The plastic used to carry anything from groceries to building materials is discarded away from the beaches but the constant breeze the keeps the air in this region fresh and clean also serves to blow empty bags towards the coast.

Fishermen in the region have complained that at times their nets contain more rubbish than fish and even, on occasion, only rubbish.

It seems that the problem has grown exponentially in recent years … or perhaps we haven’t been observant enough till now.

Having seen the effect of some efforts to improve matters it may be possible to get things under control within a decade, and to clean up the seas within two decades.

Meanwhile, work has begun to clean up the debris that we have placed in space – in orbit.

We have created a dirty planet. Sad.

V and V+

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Want to become vegetarian (V)? Or even vegan (V+)? Much easier to do so at home where ingredients are under control. More difficult if the entire household sticks to being omnivorous! Like most people I like to eat out occasionally and, while vegetarian food can be found in many restaurants it is rare to find vegan-friendly establishments.

The search for vegan food can become frustrating.

If restaurants in the area don’t offer vegan food on their menu how do you get them to start doing so? Firstly, perhaps, by planting the idea. When calling to make a reservation, ask if they have both vegetarian and vegan options. If they do, great.

If they don’t, suggest that they consider doing so. One reservation perhaps lost, but possibly a new option in future if they take the message seriously.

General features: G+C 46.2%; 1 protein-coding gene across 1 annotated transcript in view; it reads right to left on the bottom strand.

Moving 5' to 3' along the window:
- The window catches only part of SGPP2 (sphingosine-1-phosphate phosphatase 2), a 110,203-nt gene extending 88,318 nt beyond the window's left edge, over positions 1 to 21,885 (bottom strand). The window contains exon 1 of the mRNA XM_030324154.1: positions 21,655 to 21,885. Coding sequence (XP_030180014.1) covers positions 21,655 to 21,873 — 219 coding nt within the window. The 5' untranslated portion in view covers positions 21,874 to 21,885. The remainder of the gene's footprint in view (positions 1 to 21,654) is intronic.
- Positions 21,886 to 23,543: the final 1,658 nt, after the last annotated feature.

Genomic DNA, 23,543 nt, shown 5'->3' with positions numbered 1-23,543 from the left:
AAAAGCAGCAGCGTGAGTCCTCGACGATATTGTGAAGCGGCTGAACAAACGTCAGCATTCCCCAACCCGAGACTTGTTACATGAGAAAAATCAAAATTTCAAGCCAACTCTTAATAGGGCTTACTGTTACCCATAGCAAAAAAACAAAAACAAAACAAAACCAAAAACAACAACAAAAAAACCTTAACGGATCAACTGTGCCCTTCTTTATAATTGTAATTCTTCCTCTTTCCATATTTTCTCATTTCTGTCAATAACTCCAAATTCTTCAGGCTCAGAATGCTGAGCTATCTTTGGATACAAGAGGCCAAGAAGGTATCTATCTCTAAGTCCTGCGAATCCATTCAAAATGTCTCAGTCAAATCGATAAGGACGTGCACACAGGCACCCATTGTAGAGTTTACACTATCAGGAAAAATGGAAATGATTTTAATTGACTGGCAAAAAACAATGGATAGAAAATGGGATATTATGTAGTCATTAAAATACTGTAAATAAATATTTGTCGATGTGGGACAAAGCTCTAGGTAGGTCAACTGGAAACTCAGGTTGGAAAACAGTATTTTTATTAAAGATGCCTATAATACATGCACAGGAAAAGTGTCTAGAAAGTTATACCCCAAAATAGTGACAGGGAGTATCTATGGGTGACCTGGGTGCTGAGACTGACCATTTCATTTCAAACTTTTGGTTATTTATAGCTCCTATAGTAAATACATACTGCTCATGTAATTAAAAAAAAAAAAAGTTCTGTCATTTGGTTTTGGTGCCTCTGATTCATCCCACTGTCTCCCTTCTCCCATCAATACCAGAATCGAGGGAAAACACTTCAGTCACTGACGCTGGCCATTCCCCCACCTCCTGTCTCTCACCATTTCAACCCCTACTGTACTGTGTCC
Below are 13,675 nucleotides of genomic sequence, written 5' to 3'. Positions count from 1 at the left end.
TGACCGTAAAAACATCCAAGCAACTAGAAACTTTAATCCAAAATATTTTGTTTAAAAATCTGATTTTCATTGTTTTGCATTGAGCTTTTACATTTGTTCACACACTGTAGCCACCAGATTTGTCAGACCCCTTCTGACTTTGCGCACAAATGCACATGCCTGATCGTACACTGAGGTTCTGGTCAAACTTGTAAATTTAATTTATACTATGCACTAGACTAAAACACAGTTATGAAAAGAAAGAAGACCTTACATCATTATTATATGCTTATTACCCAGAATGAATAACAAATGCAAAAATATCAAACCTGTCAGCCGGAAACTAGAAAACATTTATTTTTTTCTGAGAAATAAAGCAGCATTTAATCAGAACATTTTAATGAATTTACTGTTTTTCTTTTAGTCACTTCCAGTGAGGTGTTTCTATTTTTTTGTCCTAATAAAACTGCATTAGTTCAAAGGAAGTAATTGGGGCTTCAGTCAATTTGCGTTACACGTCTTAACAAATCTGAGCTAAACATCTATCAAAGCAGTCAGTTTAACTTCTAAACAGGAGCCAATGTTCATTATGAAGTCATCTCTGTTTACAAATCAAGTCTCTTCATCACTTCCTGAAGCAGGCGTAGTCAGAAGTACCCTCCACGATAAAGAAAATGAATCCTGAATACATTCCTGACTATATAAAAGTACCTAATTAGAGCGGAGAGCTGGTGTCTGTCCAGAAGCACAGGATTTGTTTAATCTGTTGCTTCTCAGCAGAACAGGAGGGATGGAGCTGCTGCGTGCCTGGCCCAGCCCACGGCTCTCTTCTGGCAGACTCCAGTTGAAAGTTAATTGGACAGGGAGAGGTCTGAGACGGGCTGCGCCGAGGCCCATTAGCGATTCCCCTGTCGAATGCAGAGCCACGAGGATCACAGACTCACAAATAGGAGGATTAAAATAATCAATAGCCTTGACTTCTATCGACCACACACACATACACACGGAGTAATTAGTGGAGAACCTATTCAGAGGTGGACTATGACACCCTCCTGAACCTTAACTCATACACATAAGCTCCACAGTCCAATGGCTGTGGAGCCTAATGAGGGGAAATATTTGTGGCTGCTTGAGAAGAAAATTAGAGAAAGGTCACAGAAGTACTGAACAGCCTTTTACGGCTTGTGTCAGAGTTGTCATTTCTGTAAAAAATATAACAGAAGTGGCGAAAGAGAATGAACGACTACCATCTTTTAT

Secondly, make meal suggestions if the V+ menu is thin. The benefit here is that vegan dishes are by default vegetarian while vegetarian dishes are not all acceptable to vegans. Many pasta dishes are vegan by nature (using an egg-less pasta recipe!).

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Third, pass the message to others if you find a good vegan restaurant.

Restaurants may not change overnight, and some may not change their menus too often but when they do they can add V+!

By suggesting amendments to the menu and V can become V+. Educate.

Note: I am neither vegetarian nor vegan but I am reducing the non-veg content of my meals by moving to healthier options.

(V) and (V+) are the annotations that I have adopted for my reviews of vegan food and restaurant. V = vegetarian and V+ is vegan ie more than vegetarian

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Insects – Food for thought

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Green and vegan salad

“Veganism is both the practice of abstaining from the use of animal products, particularly in diet, and an associated philosophy that rejects the commodity status of animals. A follower of either the diet or the philosophy is known as a vegan”.

(Quoted from Wikipedia)

Wherever I go I like to try out local foods, drawing the line at eating live animals or duck embryos but, in general, I think the world has plenty of decent traditionally acceptable foods to keep us happy and I am happy with my own food preferences.

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Cricket anyone?

Personally, having lived a meat-rich life, I would find it difficult to adapt at my age to a vegan lifestyle, though it would be far easier if my friends and family took the same path. I do, however, support the philosophy and have decided to seek out and review, wherever possible, vegan outlets (supermarkets, restaurants etc) in my travels.

A vegan world would be a better more sustainable one. The quantity of animals destined to be eaten outnumbers the human population in some countries. This has resulted in the destruction of vast amounts of primary rainforest and an adverse impact on co2 emissions.

In many places, the processing of meat for human consumption has led to cruel, inhumane practices. Do something about this and the cost of production will go up thereby making meat more expensive and thus reducing the amount consumed. Market forces are working in favour of vegetarianism.